I’m saying have you willingly accepted the calling and the privilege that it is to serve your family as a woman who reverences God? Is this the outworking of your love for God in terms of how you express it in your home? That’s God’s calling, and there’s blessing to be had when we embrace God’s calling and say, “Yes, Lord, I will accept that. I will work, and I will work out of my home. I’ll be a worker at home to make sure that the needs of my family are met.”

Leslie: Nancy Leigh DeMoss will be right back with the second half of today’s program. Maybe after hearing her message, you’re thinking, I’d love to stay at home full-time if I could, but there’s no way we can afford it. Making the transition and serving at home may actually be more doable than you realize.

There’s a book that can help you evaluate your situation called There’s No Place Like Home. This book is co-authored by a mom and a financial planner, and it’s filled with practical advice on how to make the transition from career to being a stay-at-home mom. You can order There’s No Place Like Home by calling 1-800-569-5959, or visit This website is full of resources that will help you grow as a woman of God.

Let’s get back to Nancy and the series, The Counter-cultural Woman.

Nancy: Now, throughout the rest of Proverbs 31, we’ll see a number of references to this woman working in practical ways to take care of the needs, the everyday nitty-gritty needs of her family. I’m talking about clothing and food and decorating the home and the way she dresses. She works in all these areas and with all these responsibilities to make sure that her husband and her children have their needs met. That requires diligence. It requires hard work, and it requires that she center her efforts around her home. That is her domain.

The husband’s job is to be the breadwinner, to bring home the resources as the provider. That’s the husband’s job. He is to bring home the resources necessary for that family. When we say this some women will say (and I’ll say it for you before you write to me about it), “But my husband just won’t provide.”

Now, I don’t know your situation, but I do suspect that before your husband starves to death, self-preservation will kick in and he will find a way to provide. I don’t mean by that to be at all sarcastic or cynical. I know that there are . . . In our fallen world, there are some women who won’t work in God’s ways, and there are some men who won’t work in godly ways.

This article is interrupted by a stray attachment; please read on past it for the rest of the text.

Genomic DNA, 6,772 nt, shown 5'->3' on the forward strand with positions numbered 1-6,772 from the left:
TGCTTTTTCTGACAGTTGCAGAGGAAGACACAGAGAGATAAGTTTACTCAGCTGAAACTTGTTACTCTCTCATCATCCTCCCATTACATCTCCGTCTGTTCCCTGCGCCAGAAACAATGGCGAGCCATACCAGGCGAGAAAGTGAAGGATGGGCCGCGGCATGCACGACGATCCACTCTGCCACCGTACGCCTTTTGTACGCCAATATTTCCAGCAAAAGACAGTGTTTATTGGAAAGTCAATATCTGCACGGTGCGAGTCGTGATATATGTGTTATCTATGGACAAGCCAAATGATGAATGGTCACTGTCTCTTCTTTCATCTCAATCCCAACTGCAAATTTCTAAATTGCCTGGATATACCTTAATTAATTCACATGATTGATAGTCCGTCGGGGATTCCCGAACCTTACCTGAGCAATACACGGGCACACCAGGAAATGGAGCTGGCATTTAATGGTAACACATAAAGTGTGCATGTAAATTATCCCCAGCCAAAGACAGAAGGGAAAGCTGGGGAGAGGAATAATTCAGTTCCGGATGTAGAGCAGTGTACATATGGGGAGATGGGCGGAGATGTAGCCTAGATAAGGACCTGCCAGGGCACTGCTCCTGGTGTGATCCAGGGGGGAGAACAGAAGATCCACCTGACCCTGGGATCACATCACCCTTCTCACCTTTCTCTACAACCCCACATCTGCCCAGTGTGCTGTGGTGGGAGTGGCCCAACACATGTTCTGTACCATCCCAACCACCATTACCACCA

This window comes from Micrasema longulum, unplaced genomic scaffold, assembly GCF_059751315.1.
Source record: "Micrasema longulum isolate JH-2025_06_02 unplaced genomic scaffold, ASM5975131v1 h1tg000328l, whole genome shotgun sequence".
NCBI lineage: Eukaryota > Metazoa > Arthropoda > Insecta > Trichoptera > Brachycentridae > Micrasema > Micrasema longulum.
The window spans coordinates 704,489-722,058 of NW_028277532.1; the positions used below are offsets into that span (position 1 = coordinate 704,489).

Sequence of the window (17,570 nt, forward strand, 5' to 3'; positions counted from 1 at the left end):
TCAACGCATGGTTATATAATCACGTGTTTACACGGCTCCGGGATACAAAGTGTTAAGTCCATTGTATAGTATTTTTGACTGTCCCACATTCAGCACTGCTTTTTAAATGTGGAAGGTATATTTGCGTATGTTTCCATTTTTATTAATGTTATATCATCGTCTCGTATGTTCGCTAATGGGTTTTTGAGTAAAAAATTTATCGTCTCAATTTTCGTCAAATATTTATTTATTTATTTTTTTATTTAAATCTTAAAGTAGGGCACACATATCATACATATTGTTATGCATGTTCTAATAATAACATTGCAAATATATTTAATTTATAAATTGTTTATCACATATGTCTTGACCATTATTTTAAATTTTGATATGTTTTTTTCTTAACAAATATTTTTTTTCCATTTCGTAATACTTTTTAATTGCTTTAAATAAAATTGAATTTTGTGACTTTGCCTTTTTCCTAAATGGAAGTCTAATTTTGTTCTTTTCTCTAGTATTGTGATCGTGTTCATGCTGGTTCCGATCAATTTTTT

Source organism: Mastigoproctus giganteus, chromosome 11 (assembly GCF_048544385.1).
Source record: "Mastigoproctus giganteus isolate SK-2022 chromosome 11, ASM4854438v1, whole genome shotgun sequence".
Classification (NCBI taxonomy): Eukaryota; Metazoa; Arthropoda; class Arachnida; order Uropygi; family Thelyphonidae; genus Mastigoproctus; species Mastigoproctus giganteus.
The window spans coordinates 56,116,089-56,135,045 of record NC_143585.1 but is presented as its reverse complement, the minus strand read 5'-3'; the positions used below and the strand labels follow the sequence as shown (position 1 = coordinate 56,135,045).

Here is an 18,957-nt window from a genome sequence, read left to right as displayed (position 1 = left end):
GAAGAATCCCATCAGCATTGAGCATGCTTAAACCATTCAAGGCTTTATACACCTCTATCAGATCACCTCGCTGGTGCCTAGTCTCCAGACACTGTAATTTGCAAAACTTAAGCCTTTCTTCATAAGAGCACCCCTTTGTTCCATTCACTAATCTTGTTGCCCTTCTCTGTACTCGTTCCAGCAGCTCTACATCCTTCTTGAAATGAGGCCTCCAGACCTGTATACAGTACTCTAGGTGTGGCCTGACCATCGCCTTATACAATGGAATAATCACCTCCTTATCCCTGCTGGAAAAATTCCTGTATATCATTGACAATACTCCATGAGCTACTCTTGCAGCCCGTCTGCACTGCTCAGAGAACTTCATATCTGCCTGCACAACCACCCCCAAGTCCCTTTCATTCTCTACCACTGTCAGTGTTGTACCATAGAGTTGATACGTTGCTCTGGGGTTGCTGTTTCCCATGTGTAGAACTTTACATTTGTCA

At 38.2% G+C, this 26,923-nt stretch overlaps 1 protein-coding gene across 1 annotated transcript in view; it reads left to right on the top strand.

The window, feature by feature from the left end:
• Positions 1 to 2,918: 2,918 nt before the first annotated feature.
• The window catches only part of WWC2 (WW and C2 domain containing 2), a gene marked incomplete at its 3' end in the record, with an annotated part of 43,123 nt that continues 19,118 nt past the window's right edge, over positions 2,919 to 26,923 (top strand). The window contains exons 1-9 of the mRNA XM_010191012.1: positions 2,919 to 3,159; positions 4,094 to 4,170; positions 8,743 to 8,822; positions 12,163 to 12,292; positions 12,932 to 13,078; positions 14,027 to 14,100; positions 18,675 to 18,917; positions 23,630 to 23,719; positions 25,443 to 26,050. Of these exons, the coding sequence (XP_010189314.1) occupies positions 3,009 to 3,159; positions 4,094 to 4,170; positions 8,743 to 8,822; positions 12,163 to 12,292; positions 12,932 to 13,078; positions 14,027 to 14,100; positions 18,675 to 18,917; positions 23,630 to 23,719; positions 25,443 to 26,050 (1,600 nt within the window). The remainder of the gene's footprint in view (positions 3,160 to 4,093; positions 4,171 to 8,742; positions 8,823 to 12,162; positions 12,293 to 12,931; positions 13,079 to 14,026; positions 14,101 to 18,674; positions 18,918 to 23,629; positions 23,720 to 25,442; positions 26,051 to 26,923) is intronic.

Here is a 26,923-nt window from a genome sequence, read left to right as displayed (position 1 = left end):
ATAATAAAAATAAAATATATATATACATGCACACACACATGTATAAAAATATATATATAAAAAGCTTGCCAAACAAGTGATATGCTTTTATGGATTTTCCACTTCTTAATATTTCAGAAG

When you step into the vacuum and say I’m going to provide for our family’s needs because my husband won’t, do you know what you’re doing? You’re taking the pressure off of him to become the provider that he’s supposed to be. He’s going to, in this fallen world, probably shrug and say, “Okay, if I don’t have to provide, I won’t.”

Now, the fact that he is the breadwinner doesn’t mean that you don’t work. You do work, with your heart and with your hands, diligent labors and effort to minister to the needs of your family, to manage those resources that your husband brings into the home in order to care for him and for the children.

Let me read to you a quote from a book that I’ve just discovered written in 1882 called Home-making. It’s by a man named J. R. Miller. I want to read to you a rather lengthy excerpt here that I think makes this point so well about the woman working out of her home.

He says,

It should be understood that for every wife the first duty is the making and keeping of her own home. Her first and best work should be done there, and till it is well done she has no right to go outside to take up other duties. She is to be a ‘worker at home.’ She must look upon her home as the one spot on earth for which she alone is responsible, and which she must cultivate well for God if she never does anything outside.

Now, here’s where you’ll hear that this came from the 1800s. This writer says,

For the Father’s business [that’s capital “F”—Father, God—His business] is not attending Dorcas societies and missionary meetings, and mothers’ meetings, and temperance conventions, or even teaching a Sunday school class, until she has made her own home all that her wisest thought and best skill can make it.

There have been wives who in their zeal for Christ’s work outside have neglected Christ’s work inside their own doors. They have had eyes and hearts for human need and human sorrow in the broad fields lying far out, but neither eye nor heart for the work of love about their own feet.

The result has been that while they were doing angelic work in the lanes and streets, the angels were mourning over their neglected duties within the hallowed walls of their own homes. While they were winning a place in the hearts of the poor or the sick or the orphan, they were losing their rightful place in the hearts of their own household.

Let it be remembered that Christ’s work in the home is the first that he gives to every wife, and that no amount of consecrated activities in other spheres will atone in this world or the next for neglect or failure there (pp. 67-68).

But what does that mean for us as women today? Well, I have looked into the eyes of women and listened to the stories of women who are so busy serving God outside of their own homes that it’s obvious by the condition of their health, or the condition of their husband, their marriage, their children, that they have neglected the first things: their priorities in their home.